The five bonding processes are in a hierarchical order and the combinations of their levels express healthy and unhealthy relationship attachment. In other words, the balance of the levels of the five bonding dynamics portrays the healthiness of the attachment in a relationship. They have an inter-relationship with each other. A feature of these five bonding dynamics is that they are inseparably linked even though they are distinct. This is evidenced by the interaction between them. As one’s commitment increases, then the trust and feeling of reliance tends to increase (Beach and Tesser, 1988). As trust increases, then the feeling of reliance on the other also grows.
The level of each bonding process, however, must be kept in balance with the others in order to insure a healthy attachment. This balance is maintained by a simple rule:
THE LEVEL OF ONE BONDING PROCESS SHOULD NEVER EXCEED THE LEVEL OF THE PREVIOUS.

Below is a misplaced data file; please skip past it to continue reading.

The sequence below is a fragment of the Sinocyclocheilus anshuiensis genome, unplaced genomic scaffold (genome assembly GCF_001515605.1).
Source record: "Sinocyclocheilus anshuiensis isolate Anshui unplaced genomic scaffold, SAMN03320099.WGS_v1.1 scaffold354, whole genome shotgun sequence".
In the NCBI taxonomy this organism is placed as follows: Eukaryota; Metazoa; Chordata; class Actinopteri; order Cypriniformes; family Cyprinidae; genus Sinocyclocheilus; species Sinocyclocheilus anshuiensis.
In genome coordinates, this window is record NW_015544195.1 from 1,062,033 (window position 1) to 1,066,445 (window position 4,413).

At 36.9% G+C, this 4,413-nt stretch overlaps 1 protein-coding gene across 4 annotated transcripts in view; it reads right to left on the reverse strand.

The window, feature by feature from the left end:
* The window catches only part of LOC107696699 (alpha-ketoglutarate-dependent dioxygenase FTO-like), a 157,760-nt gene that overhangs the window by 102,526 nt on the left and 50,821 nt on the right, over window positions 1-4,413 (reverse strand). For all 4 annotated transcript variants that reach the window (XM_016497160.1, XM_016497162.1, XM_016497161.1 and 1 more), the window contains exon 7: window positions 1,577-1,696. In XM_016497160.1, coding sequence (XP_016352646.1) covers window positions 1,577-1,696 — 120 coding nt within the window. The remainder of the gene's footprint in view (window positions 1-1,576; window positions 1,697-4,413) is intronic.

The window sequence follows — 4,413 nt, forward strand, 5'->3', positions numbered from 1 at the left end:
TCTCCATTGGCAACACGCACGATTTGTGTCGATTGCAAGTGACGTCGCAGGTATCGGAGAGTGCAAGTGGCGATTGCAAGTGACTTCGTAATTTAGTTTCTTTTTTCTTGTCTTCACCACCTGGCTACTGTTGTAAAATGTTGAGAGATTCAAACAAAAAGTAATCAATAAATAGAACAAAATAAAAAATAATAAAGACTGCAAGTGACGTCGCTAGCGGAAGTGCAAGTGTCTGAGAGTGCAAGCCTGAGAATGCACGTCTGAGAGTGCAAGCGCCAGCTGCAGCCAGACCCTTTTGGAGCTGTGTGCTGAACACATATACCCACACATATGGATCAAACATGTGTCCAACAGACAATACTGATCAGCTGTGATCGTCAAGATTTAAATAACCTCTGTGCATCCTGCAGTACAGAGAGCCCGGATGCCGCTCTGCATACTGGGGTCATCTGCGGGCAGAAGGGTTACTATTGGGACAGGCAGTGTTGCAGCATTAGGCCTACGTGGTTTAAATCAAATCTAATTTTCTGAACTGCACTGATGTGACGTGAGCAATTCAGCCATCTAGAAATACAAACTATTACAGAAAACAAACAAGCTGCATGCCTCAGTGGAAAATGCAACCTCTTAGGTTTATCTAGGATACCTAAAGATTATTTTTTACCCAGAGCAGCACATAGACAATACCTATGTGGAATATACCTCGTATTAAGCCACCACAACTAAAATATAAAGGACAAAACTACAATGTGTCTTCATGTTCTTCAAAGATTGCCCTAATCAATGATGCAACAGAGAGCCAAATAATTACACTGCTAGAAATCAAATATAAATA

However, when imbalance does occur in a relationship, then the result is increased vulnerabilities, overattachment and minimization of problems. Therefore, the level at which one knows his/her partner establishes the maximum level of earned trust, which establishes the maximum level of safe reliance, which establishes the maximum level of healthy commitment, which establishes the maximum level of appropriate sexual involvement. In other words, the degree of sexual involvement should not exceed the degree of commitment, which should not exceed the degree of reliance, which should not exceed the degree of development in your trust picture, which should not exceed the degree of what you accurately know about the partner.